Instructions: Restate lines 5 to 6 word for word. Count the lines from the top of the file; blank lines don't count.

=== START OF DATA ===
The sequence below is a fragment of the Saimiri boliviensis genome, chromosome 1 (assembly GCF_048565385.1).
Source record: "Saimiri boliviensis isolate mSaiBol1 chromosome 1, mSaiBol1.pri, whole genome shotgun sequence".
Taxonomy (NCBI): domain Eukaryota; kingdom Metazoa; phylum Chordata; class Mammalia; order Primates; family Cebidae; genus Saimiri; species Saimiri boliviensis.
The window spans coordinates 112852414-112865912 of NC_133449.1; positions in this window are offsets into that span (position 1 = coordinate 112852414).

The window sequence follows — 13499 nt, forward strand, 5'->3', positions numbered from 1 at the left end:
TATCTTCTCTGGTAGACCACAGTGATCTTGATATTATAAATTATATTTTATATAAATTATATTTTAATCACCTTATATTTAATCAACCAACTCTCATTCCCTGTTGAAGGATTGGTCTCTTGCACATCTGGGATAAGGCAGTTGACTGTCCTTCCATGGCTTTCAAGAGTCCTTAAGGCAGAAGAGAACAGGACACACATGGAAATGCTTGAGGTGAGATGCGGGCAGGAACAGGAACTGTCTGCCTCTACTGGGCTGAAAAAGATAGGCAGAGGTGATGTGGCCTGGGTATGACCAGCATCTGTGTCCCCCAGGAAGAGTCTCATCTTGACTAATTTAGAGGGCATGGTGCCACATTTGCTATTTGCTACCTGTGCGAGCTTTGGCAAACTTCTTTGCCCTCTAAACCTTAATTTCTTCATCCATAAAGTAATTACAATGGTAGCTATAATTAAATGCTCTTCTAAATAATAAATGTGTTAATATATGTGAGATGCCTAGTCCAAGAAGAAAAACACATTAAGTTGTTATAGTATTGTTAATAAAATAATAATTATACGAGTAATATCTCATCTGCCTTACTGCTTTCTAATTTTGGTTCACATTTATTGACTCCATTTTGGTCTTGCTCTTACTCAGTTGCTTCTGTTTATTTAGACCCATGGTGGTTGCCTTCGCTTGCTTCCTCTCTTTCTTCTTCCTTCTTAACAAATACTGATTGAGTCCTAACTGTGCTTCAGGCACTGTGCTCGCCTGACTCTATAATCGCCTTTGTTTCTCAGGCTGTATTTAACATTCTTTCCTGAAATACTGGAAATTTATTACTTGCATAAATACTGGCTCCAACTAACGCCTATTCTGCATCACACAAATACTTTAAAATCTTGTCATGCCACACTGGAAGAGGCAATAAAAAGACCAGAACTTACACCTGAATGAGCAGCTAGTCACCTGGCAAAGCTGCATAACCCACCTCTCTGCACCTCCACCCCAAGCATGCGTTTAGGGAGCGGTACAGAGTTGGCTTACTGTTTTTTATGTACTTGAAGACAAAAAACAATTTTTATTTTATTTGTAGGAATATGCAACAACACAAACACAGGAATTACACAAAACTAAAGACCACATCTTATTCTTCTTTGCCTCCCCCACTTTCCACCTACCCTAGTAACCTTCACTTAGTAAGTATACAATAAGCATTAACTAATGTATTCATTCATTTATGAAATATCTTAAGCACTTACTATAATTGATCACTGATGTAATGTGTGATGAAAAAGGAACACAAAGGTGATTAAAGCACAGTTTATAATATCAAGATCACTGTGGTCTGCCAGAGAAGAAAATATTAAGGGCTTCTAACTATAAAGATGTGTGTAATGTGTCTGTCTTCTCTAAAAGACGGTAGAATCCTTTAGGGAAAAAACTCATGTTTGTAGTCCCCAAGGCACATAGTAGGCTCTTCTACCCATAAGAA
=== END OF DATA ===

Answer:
The window sequence follows — 13499 nt, forward strand, 5'->3', positions numbered from 1 at the left end:
TATCTTCTCTGGTAGACCACAGTGATCTTGATATTATAAATTATATTTTATATAAATTATATTTTAATCACCTTATATTTAATCAACCAACTCTCATTCCCTGTTGAAGGATTGGTCTCTTGCACATCTGGGATAAGGCAGTTGACTGTCCTTCCATGGCTTTCAAGAGTCCTTAAGGCAGAAGAGAACAGGACACACATGGAAATGCTTGAGGTGAGATGCGGGCAGGAACAGGAACTGTCTGCCTCTACTGGGCTGAAAAAGATAGGCAGAGGTGATGTGGCCTGGGTATGACCAGCATCTGTGTCCCCCAGGAAGAGTCTCATCTTGACTAATTTAGAGGGCATGGTGCCACATTTGCTATTTGCTACCTGTGCGAGCTTTGGCAAACTTCTTTGCCCTCTAAACCTTAATTTCTTCATCCATAAAGTAATTACAATGGTAGCTATAATTAAATGCTCTTCTAAATAATAAATGTGTTAATATATGTGAGATGCCTAGTCCAAGAAGAAAAACACATTAAGTTGTTATAGTATTGTTAATAAAATAATAATTATACGAGTAATATCTCATCTGCCTTACTGCTTTCTAATTTTGGTTCACATTTATTGACTCCATTTTGGTCTTGCTCTTACTCAGTTGCTTCTGTTTATTTAGACCCATGGTGGTTGCCTTCGCTTGCTTCCTCTCTTTCTTCTTCCTTCTTAACAAATACTGATTGAGTCCTAACTGTGCTTCAGGCACTGTGCTCGCCTGACTCTATAATCGCCTTTGTTTCTCAGGCTGTATTTAACATTCTTTCCTGAAATACTGGAAATTTATTACTTGCATAAATACTGGCTCCAACTAACGCCTATTCTGCATCACACAAATACTTTAAAATCTTGTCATGCCACACTGGAAGAGGCAATAAAAAGACCAGAACTTACACCTGAATGAGCAGCTAGTCACCTGGCAAAGCTGCATAACCCACCTCTCTGCACCTCCACCCCAAGCATGCGTTTAGGGAGCGGTACAGAGTTGGCTTACTGTTTTTTATGTACTTGAAGACAAAAAACAATTTTTATTTTATTTGTAGGAATATGCAACAACACAAACACAGGAATTACACAAAACTAAAGACCACATCTTATTCTTCTTTGCCTCCCCCACTTTCCACCTACCCTAGTAACCTTCACTTAGTAAGTATACAATAAGCATTAACTAATGTATTCATTCATTTATGAAATATCTTAAGCACTTACTATAATTGATCACTGATGTAATGTGTGATGAAAAAGGAACACAAAGGTGATTAAAGCACAGTTTATAATATCAAGATCACTGTGGTCTGCCAGAGAAGAAAATATTAAGGGCTTCTAACTATAAAGATGTGTGTAATGTGTCTGTCTTCTCTAAAAGACGGTAGAATCCTTTAGGGAAAAAACTCATGTTTGTAGTCCCCAAGGCACATAGTAGGCTCTTCTACCCATAAGAA